- improving social, cultural and physical well-being
University of Exeter
The University of Exeter is a Russell Group university that combines world-class research with very high levels of student satisfaction. Exeter has over 21,000 students and is in the top one per cent of universities worldwide. Exeter is also ranked 14th in The Times and The Sunday Times Good University Guide 2018 and 14th in the Guardian University Guide 2019. In the 2014 Research Excellence Framework (REF), the University ranked 16th nationally, with 98% of its research rated as being of international quality, while in 2017, Exeter was awarded a Gold rating in the Teaching Excellence Framework (TEF) assessment. Exeter was named The Times and The Sunday Times Sports University of the Year 2015-16, in recognition of excellence in performance, education and research. Exeter was The Sunday Times University of the Year 2012-13.
The University launched its flagship Living Systems Institute in 2016, a world-class, interdisciplinary research community that will revolutionise the diagnosis and treatment of diseases. This follows recent investments of more than £350 million worth of new facilities across its campuses in recent years; including landmark new student services centres – the Forum in Exeter and The Exchange on the Penryn Campus in Cornwall, together with world-class new facilities for Biosciences, the Business School and the Environment and Sustainability Institute.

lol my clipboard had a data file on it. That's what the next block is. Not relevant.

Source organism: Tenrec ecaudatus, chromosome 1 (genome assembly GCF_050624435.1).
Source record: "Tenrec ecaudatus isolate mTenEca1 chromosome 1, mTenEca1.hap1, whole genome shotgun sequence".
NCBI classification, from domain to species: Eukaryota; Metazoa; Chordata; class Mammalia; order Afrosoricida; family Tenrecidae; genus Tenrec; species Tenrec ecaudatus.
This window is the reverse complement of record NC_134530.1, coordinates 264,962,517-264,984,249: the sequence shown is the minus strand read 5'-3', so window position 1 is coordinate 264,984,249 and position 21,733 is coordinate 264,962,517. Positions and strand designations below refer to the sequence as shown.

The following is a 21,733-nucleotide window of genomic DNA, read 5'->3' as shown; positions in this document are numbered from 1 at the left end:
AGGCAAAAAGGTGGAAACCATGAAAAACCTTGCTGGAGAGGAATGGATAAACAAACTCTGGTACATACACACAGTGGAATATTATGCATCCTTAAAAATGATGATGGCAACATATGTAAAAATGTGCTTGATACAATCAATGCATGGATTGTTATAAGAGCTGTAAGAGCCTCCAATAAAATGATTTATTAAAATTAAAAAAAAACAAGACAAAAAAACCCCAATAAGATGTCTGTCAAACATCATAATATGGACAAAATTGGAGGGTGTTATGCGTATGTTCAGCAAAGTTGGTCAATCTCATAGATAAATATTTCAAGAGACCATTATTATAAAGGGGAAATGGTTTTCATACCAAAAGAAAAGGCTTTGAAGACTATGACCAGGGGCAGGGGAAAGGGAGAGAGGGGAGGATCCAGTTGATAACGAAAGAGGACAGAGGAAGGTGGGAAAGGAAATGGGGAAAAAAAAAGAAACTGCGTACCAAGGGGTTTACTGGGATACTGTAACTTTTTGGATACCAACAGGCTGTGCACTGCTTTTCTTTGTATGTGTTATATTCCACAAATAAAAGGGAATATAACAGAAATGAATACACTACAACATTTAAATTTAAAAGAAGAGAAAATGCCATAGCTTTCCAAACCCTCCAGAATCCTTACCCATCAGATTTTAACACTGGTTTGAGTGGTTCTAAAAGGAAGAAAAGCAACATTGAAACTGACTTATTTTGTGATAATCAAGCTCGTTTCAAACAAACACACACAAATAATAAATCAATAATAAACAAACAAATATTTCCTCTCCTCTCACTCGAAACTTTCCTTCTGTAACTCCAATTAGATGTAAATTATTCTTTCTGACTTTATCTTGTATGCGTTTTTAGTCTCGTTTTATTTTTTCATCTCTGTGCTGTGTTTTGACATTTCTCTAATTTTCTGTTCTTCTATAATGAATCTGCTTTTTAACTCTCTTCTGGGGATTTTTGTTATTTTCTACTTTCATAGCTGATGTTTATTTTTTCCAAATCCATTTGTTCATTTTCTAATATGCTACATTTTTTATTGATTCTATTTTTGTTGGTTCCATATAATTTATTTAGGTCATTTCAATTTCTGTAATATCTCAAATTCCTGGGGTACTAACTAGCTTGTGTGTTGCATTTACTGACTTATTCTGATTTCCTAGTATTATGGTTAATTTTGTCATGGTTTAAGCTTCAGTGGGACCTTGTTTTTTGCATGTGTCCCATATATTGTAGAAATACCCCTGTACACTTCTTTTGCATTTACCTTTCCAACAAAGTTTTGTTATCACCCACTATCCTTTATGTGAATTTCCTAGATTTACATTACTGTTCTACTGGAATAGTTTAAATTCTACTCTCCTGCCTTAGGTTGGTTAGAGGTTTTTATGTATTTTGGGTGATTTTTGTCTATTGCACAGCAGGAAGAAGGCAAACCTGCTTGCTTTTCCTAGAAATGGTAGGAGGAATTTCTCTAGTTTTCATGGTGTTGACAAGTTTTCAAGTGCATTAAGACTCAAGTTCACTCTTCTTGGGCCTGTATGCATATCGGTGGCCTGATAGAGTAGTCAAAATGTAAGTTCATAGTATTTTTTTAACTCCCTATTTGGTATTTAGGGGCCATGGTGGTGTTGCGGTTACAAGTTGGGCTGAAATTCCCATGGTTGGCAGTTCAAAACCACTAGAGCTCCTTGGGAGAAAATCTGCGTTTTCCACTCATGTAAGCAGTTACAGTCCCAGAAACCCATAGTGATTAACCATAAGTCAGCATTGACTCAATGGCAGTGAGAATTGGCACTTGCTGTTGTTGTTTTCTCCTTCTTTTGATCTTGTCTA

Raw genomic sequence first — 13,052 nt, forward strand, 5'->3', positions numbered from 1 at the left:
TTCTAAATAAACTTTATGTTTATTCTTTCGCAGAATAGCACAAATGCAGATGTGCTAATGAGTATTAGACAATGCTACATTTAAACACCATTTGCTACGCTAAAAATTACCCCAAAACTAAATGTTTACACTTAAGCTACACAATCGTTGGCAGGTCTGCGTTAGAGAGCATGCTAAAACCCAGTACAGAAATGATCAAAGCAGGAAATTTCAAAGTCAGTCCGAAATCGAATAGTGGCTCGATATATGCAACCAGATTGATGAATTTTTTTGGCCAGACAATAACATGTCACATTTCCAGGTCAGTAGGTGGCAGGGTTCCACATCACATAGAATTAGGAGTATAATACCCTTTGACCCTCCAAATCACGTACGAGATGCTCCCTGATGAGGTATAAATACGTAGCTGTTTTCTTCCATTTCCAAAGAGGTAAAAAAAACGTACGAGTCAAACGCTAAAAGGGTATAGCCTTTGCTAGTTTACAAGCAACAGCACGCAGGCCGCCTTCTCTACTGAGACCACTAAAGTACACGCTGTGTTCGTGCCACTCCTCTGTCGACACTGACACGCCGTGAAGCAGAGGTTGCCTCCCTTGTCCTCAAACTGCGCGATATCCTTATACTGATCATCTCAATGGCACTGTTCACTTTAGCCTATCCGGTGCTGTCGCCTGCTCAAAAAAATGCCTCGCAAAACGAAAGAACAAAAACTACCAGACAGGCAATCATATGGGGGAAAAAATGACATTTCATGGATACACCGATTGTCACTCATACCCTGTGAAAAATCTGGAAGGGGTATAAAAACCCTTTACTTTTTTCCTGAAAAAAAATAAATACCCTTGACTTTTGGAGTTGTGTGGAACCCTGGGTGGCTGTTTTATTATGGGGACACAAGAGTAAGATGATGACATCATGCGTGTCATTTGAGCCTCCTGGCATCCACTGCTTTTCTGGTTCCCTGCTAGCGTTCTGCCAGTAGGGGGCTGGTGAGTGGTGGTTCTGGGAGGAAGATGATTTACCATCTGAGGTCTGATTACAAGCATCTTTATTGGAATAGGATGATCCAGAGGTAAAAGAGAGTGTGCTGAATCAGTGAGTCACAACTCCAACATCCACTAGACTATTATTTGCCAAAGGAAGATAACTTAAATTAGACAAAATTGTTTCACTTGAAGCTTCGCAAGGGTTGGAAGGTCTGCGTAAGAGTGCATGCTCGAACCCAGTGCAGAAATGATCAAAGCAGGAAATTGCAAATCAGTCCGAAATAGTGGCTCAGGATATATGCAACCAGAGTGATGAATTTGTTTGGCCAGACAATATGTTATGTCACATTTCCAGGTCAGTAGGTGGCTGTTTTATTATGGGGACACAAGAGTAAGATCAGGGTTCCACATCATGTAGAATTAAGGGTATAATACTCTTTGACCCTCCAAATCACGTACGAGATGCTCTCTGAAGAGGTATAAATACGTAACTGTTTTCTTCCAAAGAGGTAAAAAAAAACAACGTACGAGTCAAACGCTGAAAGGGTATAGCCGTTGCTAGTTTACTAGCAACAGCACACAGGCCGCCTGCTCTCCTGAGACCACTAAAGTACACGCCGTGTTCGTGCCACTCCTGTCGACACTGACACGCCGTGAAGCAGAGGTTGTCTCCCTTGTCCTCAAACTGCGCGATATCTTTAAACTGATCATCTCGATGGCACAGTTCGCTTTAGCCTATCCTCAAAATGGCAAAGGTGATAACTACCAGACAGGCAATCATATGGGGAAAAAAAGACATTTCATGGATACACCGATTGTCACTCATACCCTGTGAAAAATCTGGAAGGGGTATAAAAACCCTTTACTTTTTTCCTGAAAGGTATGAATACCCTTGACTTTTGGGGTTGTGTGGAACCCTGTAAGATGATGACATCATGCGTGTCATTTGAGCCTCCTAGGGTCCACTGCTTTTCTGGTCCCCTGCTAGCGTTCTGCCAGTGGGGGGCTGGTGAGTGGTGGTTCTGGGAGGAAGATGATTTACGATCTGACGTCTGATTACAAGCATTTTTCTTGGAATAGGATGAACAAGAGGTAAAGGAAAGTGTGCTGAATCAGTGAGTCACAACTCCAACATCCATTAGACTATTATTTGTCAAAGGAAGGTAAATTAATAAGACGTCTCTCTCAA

Wellcome exists to improve health by helping great ideas to thrive. It supports researchers, takes on big health challenges, campaigns for better science, and helps everyone get involved with science and health research. It is a politically and financially independent foundation.